Nothing gets a birder’s juices flowing more than the approach of a strong fall cold front. The promise of northerly or northwesterly winds is sure to bring hordes of southbound migrants behind the front.
As day breaks the nighttime flyers drop out of the sky, presenting viewing opportunities of species not seen since spring migration and perhaps a true rarity or two.
Such a front came through on Sept. 8. I spent two full days preparing for it; deciding where I wanted to be the day after the front passed, changing my mind about the location, then changing my mind again. I wanted to be everywhere.
I finally decided on a stretch of Mallard Creek Greenway that has been good for migrants over the years. Three of us arrived about 8:30 a.m. and immediately starting seeing birds. The trees and weedy patches were filled with birds; habitat that just 48 hours earlier had been mundane at best.
Indigo buntings, brown in their fall plumage, foraged in the weeds. A few squeaky noises to lure birds into sight produced an inquisitive Tennessee warbler. Two chestnut-sided warblers, glowing green on the crown and back with pearly-gray underparts, followed closely, just ahead of a pair of magnolia warblers. A short stroll down the greenway to the next flock revealed an American redstart, Blackburnian warbler, Northern parula, common yellowthroat and Eastern wood-pewee.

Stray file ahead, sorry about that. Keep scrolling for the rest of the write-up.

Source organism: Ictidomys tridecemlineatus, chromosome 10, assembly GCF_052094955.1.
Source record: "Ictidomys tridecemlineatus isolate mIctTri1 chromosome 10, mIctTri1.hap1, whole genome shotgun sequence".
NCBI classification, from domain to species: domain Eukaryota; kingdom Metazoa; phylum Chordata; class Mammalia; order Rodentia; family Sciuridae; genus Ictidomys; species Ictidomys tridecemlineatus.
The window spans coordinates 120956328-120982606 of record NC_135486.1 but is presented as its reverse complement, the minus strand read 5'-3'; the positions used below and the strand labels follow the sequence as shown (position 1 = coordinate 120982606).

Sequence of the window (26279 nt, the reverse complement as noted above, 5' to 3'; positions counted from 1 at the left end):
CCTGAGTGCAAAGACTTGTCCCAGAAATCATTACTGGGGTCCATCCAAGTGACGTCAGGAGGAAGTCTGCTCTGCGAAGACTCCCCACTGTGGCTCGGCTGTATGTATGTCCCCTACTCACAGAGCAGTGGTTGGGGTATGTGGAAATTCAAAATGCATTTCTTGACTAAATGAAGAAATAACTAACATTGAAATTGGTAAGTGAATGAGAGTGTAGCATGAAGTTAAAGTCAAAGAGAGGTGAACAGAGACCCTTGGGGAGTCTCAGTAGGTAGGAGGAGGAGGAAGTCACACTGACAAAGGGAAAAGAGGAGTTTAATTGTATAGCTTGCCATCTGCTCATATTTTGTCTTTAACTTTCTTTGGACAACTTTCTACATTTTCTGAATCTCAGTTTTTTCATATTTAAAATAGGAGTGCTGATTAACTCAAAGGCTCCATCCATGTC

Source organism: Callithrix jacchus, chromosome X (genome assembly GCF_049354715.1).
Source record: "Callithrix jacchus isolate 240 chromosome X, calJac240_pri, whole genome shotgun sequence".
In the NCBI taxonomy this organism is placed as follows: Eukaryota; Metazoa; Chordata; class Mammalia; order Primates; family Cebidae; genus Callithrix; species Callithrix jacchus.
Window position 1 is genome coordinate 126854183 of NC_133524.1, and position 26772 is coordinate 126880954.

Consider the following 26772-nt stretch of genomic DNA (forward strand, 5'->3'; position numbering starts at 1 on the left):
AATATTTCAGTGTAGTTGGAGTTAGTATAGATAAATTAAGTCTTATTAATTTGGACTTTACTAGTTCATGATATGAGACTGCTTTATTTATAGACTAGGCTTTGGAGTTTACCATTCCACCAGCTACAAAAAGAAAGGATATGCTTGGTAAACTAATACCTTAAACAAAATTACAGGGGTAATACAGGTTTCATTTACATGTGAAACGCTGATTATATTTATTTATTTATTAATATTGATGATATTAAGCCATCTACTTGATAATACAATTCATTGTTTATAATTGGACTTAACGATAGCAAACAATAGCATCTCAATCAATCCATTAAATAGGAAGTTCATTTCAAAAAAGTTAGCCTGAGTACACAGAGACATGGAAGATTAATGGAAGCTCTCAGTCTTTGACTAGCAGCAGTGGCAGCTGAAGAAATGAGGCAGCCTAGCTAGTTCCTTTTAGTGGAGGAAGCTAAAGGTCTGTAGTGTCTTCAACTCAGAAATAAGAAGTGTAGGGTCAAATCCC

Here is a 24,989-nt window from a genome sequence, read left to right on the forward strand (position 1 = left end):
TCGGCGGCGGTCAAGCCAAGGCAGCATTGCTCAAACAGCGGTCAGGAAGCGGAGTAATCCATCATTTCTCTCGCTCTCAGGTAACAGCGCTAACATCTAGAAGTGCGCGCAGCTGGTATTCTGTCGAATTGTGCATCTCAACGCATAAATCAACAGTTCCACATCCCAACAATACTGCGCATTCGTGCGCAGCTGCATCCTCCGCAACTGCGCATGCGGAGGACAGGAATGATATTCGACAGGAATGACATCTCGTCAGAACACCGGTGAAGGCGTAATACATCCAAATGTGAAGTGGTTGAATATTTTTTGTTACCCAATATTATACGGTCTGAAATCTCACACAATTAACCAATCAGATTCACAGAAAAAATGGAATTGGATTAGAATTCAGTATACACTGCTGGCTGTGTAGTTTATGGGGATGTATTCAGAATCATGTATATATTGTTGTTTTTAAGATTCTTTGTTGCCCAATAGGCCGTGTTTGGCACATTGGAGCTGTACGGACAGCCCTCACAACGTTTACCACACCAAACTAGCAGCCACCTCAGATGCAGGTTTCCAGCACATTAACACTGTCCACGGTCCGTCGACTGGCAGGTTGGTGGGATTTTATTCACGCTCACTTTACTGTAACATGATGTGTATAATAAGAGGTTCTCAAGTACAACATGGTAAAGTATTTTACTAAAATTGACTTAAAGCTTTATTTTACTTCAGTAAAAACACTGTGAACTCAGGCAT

The next stop was an edge of mature woodland with vines draping the trees. Here were two bay-breasted warblers, yellow-throated vireo, and the best bird of the day: a blue-winged warbler.
Flocks of American robins and cedar waxwings fed on the vines’ fruits while ruby-throated hummingbirds patronized the blooming flowers in the greenway cut. A yellow-billed cuckoo flew through the clearing, landed, then sat motionless for us to enjoy.
Later, a brief stop at another section of the greenway produced Northern waterthrush, black-throated green warbler and red-eyed vireo.
It was a great start to the peak time of fall migration. Later fronts into October and November will deliver different species, but the excitement they generate will not change.